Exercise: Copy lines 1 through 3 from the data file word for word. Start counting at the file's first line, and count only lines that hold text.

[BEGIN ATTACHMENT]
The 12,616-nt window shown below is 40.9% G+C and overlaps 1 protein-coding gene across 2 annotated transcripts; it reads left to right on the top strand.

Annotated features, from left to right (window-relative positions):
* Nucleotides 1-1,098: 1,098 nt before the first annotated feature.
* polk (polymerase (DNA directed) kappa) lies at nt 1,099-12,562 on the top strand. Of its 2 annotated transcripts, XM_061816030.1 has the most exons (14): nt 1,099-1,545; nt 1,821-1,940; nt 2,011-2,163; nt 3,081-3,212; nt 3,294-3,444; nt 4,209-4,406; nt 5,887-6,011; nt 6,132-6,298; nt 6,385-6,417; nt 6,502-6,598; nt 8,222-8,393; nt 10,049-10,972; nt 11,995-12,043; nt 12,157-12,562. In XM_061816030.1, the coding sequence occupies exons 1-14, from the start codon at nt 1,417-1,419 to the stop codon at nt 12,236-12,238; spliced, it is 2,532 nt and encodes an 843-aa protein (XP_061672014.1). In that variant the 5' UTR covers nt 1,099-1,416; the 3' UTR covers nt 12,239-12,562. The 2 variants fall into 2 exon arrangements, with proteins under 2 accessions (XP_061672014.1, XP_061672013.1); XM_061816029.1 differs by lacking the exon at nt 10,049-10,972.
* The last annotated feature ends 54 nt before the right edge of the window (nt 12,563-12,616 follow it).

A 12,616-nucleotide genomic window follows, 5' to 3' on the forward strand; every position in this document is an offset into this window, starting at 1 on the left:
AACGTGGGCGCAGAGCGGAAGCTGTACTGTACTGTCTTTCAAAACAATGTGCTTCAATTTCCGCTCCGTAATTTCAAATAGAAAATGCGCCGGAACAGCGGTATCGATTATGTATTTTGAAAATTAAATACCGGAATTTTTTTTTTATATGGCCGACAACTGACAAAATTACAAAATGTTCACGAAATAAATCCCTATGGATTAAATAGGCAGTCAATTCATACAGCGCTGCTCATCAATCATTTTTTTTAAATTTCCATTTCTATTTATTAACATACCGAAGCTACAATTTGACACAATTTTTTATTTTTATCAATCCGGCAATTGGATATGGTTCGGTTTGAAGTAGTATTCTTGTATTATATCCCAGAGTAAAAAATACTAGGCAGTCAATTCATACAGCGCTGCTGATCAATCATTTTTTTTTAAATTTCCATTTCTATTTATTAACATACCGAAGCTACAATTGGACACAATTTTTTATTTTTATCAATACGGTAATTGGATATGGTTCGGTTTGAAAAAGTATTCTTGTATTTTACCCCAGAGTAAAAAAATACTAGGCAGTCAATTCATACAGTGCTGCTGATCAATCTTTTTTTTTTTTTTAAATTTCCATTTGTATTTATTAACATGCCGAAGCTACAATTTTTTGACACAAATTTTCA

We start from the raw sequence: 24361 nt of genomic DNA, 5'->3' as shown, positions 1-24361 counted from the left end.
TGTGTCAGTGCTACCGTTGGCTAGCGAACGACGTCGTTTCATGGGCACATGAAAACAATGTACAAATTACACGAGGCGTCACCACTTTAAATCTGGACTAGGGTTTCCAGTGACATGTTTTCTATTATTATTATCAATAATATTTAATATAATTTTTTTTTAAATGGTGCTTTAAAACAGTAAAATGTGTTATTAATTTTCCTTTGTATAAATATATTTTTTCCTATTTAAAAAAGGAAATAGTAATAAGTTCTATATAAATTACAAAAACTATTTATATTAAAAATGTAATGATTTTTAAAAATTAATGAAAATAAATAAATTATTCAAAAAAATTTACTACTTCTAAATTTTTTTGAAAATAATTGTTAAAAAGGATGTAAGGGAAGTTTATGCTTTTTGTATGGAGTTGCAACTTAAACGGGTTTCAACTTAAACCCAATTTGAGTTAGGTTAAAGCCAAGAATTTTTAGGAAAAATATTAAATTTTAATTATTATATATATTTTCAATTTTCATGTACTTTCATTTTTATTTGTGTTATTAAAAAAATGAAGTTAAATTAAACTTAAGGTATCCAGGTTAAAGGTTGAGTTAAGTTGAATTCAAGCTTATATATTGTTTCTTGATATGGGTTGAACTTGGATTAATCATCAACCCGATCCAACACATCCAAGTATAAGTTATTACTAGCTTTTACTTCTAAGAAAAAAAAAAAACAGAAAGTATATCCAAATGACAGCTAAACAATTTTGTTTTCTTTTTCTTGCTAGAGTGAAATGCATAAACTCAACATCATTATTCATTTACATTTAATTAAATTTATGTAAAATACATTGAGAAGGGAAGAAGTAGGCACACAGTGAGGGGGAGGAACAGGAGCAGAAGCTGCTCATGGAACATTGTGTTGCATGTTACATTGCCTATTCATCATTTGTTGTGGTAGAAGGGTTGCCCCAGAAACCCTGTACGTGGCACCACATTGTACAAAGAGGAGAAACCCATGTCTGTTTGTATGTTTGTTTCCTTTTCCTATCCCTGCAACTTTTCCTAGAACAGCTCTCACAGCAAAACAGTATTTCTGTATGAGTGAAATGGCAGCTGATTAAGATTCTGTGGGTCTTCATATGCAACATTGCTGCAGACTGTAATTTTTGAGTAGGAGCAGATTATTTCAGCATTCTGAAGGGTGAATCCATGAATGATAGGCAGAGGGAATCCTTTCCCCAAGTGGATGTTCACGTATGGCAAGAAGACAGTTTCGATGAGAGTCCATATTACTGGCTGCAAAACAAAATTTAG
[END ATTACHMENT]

The 12,616-nt window shown below is 40.9% G+C and overlaps 1 protein-coding gene across 2 annotated transcripts; it reads left to right on the top strand.

Annotated features, from left to right (window-relative positions):
* Nucleotides 1-1,098: 1,098 nt before the first annotated feature.